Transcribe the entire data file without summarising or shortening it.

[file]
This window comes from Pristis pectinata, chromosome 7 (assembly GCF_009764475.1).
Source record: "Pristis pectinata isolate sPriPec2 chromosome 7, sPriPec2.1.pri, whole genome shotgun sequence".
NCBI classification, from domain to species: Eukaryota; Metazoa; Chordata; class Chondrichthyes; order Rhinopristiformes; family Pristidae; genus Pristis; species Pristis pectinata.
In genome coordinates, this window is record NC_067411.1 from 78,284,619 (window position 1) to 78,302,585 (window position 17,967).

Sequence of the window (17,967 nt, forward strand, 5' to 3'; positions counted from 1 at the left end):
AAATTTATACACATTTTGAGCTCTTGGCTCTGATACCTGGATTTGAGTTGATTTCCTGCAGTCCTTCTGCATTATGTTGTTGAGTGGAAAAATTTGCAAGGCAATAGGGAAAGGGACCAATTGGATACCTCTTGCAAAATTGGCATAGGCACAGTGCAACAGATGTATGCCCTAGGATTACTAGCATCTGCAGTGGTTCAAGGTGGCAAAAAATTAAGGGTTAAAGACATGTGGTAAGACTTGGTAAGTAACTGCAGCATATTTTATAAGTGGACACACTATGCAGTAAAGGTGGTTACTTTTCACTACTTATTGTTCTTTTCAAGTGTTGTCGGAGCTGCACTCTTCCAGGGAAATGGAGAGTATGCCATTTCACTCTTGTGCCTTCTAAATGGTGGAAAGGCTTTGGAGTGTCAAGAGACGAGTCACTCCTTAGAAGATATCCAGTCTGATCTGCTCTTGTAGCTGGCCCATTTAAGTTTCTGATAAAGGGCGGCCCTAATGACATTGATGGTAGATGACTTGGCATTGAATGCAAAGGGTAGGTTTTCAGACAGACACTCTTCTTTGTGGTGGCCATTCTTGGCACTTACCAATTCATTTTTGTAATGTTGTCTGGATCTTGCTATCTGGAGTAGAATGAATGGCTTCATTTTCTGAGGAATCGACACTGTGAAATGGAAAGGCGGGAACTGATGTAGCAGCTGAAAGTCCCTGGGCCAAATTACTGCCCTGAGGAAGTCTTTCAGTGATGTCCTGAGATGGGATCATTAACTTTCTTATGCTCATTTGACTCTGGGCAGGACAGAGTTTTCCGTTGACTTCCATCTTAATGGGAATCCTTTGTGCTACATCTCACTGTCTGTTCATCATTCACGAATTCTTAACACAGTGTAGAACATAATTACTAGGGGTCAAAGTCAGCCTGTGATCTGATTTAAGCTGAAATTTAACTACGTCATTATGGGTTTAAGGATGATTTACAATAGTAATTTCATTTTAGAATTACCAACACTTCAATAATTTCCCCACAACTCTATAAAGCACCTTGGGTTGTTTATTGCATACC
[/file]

This window comes from Pristis pectinata, chromosome 7 (assembly GCF_009764475.1).
Source record: "Pristis pectinata isolate sPriPec2 chromosome 7, sPriPec2.1.pri, whole genome shotgun sequence".
NCBI classification, from domain to species: Eukaryota; Metazoa; Chordata; class Chondrichthyes; order Rhinopristiformes; family Pristidae; genus Pristis; species Pristis pectinata.
In genome coordinates, this window is record NC_067411.1 from 78,284,619 (window position 1) to 78,302,585 (window position 17,967).

Sequence of the window (17,967 nt, forward strand, 5' to 3'; positions counted from 1 at the left end):
AAATTTATACACATTTTGAGCTCTTGGCTCTGATACCTGGATTTGAGTTGATTTCCTGCAGTCCTTCTGCATTATGTTGTTGAGTGGAAAAATTTGCAAGGCAATAGGGAAAGGGACCAATTGGATACCTCTTGCAAAATTGGCATAGGCACAGTGCAACAGATGTATGCCCTAGGATTACTAGCATCTGCAGTGGTTCAAGGTGGCAAAAAATTAAGGGTTAAAGACATGTGGTAAGACTTGGTAAGTAACTGCAGCATATTTTATAAGTGGACACACTATGCAGTAAAGGTGGTTACTTTTCACTACTTATTGTTCTTTTCAAGTGTTGTCGGAGCTGCACTCTTCCAGGGAAATGGAGAGTATGCCATTTCACTCTTGTGCCTTCTAAATGGTGGAAAGGCTTTGGAGTGTCAAGAGACGAGTCACTCCTTAGAAGATATCCAGTCTGATCTGCTCTTGTAGCTGGCCCATTTAAGTTTCTGATAAAGGGCGGCCCTAATGACATTGATGGTAGATGACTTGGCATTGAATGCAAAGGGTAGGTTTTCAGACAGACACTCTTCTTTGTGGTGGCCATTCTTGGCACTTACCAATTCATTTTTGTAATGTTGTCTGGATCTTGCTATCTGGAGTAGAATGAATGGCTTCATTTTCTGAGGAATCGACACTGTGAAATGGAAAGGCGGGAACTGATGTAGCAGCTGAAAGTCCCTGGGCCAAATTACTGCCCTGAGGAAGTCTTTCAGTGATGTCCTGAGATGGGATCATTAACTTTCTTATGCTCATTTGACTCTGGGCAGGACAGAGTTTTCCGTTGACTTCCATCTTAATGGGAATCCTTTGTGCTACATCTCACTGTCTGTTCATCATTCACGAATTCTTAACACAGTGTAGAACATAATTACTAGGGGTCAAAGTCAGCCTGTGATCTGATTTAAGCTGAAATTTAACTACGTCATTATGGGTTTAAGGATGATTTACAATAGTAATTTCATTTTAGAATTACCAACACTTCAATAATTTCCCCACAACTCTATAAAGCACCTTGGGTTGTTTATTGCATACC